A cessation program for hospitalized smokers is an effective strategy to achieve smoking abstinence. The effects of multiple in-hospital counseling sessions on 6-month smoking abstinence require further investigation.
We retrospectively analyzed the data of smokers who participated in hospital-initiated cessation programs at a medical center between 2017 and 2019. Data on age, sex, comorbidities, daily number of cigarettes, cessation motivation, nicotine dependence, cessation medications, discharge diagnosis, length of hospitalization, and intensive care unit admission were collected. We conducted multiple logistic regression analysis to investigate the effect of multiple in-hospital counseling sessions on 6-month sustained smoking abstinence. Sensitivity analyses were carried out excluding participants who underwent post-discharge cessation programs and assuming that the loss to follow-up participants had failure in 6-month smoking abstinence.
A total of 1943 participants aged ≥ 20 years were analyzed. Compared with single in-hospital counseling session, the adjusted odds ratios (ORs) for 2 and ≥ 3 counseling sessions were 1.44 (95% confidence interval [CI] 1.05 to 1.98) and 2.02 (95% CI 1.27 to 3.22), respectively, with a significant trend for increasing the number of counseling sessions (P < 0.001). The results remained significant after excluding participants who underwent a post-discharge cessation program or when assuming that lost to follow-up participants had failure in smoking abstinence.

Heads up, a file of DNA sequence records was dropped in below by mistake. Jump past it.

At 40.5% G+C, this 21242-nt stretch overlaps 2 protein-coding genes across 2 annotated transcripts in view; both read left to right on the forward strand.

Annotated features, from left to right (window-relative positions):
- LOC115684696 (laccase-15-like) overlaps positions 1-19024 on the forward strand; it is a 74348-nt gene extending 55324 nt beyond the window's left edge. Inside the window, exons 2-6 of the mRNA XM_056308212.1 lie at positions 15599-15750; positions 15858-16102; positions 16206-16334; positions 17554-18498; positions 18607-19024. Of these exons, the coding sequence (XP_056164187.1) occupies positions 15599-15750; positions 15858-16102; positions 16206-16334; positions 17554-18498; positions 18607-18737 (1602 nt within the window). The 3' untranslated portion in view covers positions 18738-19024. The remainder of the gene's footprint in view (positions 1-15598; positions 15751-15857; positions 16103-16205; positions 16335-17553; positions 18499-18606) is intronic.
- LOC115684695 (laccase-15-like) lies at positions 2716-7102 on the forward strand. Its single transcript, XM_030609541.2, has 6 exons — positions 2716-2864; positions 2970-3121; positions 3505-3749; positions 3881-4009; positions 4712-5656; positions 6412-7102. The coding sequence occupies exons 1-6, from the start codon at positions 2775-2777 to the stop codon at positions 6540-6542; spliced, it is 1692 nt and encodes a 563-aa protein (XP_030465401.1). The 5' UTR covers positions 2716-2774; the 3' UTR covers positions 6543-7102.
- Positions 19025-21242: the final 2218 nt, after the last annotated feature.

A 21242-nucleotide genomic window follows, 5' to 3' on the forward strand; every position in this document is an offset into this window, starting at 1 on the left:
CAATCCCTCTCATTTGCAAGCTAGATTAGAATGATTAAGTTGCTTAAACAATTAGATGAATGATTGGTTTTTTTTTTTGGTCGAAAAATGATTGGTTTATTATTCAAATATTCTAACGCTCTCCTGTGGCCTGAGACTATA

Multiple in-hospital counseling sessions were associated with a higher 6-month sustained smoking abstinence rate. This strategy could be used to reduce the prevalence of smoking.

© 2022. The Author(s).